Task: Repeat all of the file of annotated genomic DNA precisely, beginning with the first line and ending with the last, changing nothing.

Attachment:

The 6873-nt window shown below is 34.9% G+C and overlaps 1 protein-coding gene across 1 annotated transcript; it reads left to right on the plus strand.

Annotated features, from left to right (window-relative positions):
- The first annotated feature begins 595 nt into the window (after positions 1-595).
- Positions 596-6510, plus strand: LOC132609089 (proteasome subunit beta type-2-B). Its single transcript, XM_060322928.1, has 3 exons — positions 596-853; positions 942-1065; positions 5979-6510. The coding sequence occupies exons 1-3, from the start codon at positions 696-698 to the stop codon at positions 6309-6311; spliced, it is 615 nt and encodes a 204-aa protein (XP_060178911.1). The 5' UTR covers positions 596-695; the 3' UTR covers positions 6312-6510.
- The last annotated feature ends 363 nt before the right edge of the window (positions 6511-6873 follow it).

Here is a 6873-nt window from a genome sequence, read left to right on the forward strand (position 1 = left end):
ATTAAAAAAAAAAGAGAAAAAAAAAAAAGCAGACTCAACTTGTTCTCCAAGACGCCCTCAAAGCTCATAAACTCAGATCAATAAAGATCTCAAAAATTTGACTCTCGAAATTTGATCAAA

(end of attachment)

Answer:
The 6873-nt window shown below is 34.9% G+C and overlaps 1 protein-coding gene across 1 annotated transcript; it reads left to right on the plus strand.

Annotated features, from left to right (window-relative positions):
- The first annotated feature begins 595 nt into the window (after positions 1-595).
- Positions 596-6510, plus strand: LOC132609089 (proteasome subunit beta type-2-B). Its single transcript, XM_060322928.1, has 3 exons — positions 596-853; positions 942-1065; positions 5979-6510. The coding sequence occupies exons 1-3, from the start codon at positions 696-698 to the stop codon at positions 6309-6311; spliced, it is 615 nt and encodes a 204-aa protein (XP_060178911.1). The 5' UTR covers positions 596-695; the 3' UTR covers positions 6312-6510.
- The last annotated feature ends 363 nt before the right edge of the window (positions 6511-6873 follow it).

Here is a 6873-nt window from a genome sequence, read left to right on the forward strand (position 1 = left end):
ATTAAAAAAAAAAGAGAAAAAAAAAAAAGCAGACTCAACTTGTTCTCCAAGACGCCCTCAAAGCTCATAAACTCAGATCAATAAAGATCTCAAAAATTTGACTCTCGAAATTTGATCAAA